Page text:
As the hunt for Earth-size planets around other stars ratchets up, some researchers are already investigating how to test those planets for habitability once they are found.
A team of U.S. and Australian scientists reports successfully testing an approach that could be used to look for water on so-called extrasolar planets, or exoplanets. The researchers tried out their technique, described this week in a paper submitted to arxiv.org to be published in Astrobiology, on the only Earth-like planet we know of: Earth.
University of Melbourne astrophysics graduate student Sally Langford, along with her adviser Stuart Wyithe and Princeton University astrophysics professor Edwin Turner, monitored a phenomenon known as "Earthshine," wherein a portion of the moon facing away from the sun is illuminated by sunlight reflecting off our planet. Due to the angles of reflection and viewing, Earthshine comes primarily from a relatively small patch of the planet at any given time, the researchers write.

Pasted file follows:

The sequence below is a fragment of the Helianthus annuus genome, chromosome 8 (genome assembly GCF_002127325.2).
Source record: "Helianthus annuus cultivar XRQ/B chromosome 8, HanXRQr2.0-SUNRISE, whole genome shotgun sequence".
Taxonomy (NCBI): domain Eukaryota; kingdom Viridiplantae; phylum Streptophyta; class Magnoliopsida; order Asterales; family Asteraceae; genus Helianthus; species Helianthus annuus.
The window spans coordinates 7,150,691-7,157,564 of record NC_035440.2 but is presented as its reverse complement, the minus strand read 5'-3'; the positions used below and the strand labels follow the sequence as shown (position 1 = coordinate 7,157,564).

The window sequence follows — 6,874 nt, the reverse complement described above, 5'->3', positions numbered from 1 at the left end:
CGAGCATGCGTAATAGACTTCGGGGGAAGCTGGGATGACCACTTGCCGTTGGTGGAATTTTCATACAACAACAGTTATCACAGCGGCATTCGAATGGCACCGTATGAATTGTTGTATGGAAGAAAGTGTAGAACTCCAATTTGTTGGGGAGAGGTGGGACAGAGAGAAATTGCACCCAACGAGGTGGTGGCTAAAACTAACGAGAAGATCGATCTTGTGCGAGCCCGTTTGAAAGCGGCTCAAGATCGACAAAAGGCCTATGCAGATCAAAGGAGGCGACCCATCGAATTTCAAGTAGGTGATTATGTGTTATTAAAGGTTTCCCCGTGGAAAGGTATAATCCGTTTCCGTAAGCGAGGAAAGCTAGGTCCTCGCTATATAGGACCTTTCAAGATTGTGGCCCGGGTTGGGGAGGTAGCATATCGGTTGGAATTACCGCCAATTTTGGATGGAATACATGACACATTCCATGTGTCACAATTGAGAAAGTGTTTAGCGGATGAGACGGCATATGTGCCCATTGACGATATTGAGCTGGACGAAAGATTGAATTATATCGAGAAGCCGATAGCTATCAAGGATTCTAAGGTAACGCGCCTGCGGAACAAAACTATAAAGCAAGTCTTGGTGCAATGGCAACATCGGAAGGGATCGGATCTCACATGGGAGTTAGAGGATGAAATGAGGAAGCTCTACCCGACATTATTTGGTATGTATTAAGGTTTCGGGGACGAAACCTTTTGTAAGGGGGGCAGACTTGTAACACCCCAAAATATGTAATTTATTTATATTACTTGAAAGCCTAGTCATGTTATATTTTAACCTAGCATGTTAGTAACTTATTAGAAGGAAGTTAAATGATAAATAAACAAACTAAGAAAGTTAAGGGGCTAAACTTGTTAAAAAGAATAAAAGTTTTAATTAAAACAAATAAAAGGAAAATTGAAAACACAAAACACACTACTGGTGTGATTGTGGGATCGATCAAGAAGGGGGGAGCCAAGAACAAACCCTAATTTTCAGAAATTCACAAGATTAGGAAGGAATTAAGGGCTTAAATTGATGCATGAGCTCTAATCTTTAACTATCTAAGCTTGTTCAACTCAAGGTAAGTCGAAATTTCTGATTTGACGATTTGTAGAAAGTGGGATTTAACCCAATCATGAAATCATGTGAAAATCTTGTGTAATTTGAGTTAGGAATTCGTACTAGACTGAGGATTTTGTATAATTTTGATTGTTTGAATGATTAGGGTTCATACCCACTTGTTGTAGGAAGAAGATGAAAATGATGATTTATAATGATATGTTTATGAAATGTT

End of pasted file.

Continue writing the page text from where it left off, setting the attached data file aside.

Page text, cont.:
By tracking the brightness of Earthshine as the planet rotates, Langford and her colleagues were able to detect a change in Earth's reflectance that takes place when that dominant patch moves between land and water. Specular, or mirrorlike, reflection characterizes oceanic regions, whereas land reflects sunlight more diffusely. The researchers were able to detect this difference as a dip in Earthshine when the reflecting portion of the Earth shifted from the Indian Ocean to Africa's east coast.
By monitoring the light reflected by potentially habitable exoplanets, future generations of planet-hunting telescopes might be able to detect the mirrorlike reflectance of liquid water.
"Our results highlight the importance of considering specular reflection from oceans in the modeling and analysis of light curves from Earth-like extrasolar planets," the study's authors write, "and suggest that it is a useful tool in determining the presence of liquid water on a planet."
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